5 Actions that Help Your Credit Score

by Sara Seeger 20. March 2014

Credit Report

A credit score is a three digit number, usually ranging from 300 to 850; the higher the score, the better the credit risk, and by having a better credit risk you could be offered more attractive interest rates on loans. The three main credit bureaus used to evaluate credit worthiness are Equifax, Experian, and TransUnion. Each of these credit bureaus has a slightly different credit range they use when making decisions. If your credit is run and found to be not at the level you expect, don’t fret! While blemished credit can be both stressful and costly, it won’t last forever. No matter how hopeless a situation might seem there are actions you can take immediately to move your credit score in the right direction.

1. Pay Your Bills on Time

One of the best ways to improve your credit score is to pay all of your bills on time. A person’s payment history affects 35 percent of their total credit score. It is imperative to pay at least the minimum balance before it is due. Delinquent payments, even only a few days late, can negatively impact your credit score.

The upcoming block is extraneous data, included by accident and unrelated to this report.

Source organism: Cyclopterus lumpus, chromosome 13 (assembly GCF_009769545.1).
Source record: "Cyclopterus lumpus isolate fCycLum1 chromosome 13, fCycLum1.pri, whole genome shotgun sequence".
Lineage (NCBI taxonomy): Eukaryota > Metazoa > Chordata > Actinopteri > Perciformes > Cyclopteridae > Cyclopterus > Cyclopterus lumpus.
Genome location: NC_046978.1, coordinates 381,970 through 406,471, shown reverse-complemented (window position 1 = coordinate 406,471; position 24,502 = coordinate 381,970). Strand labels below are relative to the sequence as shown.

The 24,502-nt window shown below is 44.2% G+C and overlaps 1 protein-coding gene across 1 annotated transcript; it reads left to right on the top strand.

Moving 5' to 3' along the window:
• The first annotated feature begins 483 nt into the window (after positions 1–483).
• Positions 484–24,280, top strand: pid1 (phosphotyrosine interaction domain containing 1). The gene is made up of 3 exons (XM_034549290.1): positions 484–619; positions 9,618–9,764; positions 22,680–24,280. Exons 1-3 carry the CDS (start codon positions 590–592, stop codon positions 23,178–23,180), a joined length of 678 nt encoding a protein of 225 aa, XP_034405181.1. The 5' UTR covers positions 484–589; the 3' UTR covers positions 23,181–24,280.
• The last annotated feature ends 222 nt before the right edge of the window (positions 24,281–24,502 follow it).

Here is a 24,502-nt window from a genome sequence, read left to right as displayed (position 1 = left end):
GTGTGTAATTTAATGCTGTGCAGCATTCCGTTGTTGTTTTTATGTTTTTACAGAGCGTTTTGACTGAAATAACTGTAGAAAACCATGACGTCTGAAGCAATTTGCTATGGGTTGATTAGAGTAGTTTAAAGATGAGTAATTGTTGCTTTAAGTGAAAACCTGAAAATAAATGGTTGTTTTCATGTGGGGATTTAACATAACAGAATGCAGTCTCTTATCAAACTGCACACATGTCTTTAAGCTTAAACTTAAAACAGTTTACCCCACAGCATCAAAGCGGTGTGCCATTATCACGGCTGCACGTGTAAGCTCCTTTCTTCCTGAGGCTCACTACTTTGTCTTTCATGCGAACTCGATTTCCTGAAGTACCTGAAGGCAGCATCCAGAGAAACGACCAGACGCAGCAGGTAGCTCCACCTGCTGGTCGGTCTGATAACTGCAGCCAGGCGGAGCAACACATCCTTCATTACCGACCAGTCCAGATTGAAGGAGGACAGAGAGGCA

2. Check Your Credit Report Annually

Mistakes can happen. In fact, one-fourth of credit reports contain a serious error, which can affect a credit score. Check your credit report annually. The three major credit bureaus offer a free credit report check once a year. This review will allow you to see any discrepancies or mistakes, and fix them immediately.

3. Develop a Credit History

For newly obtained credit, it is important to not only develop a credit history, but develop a positive and active credit history. Open a credit card account and pay it off responsibly. A great way to do this is to open a credit card, charge a low amount to it per month (anywhere from 20-50 dollars), and pay it off every month. This action creates a successful payment and credit history.

4. Keep Your Credit Card Balance Low

Even if your credit card maximum limit is $2,000 dollars, do not max out that limit. Carrying the maximum balance will actually hurt your credit score. A good rule of thumb is to keep your debt to 30 percent or less of your credit limit. For example, if your credit card limit is $2,000, do not exceed $600 of debt.

5. Establish Different Types of Debt

If you are financially able to obtain different types of debt, it would be beneficial to do so. Lenders like to see that you can manage diverse types of debt. A mix of major credit card loans, car loans, or home loans is healthy for a well-managed credit portfolio.

If you found this article useful, be sure to check out these related articles:

Five Ways to Reduce Your Credit Card Debt

Establishing Credit for Beginners

Credit Scores: GPAs for Adults



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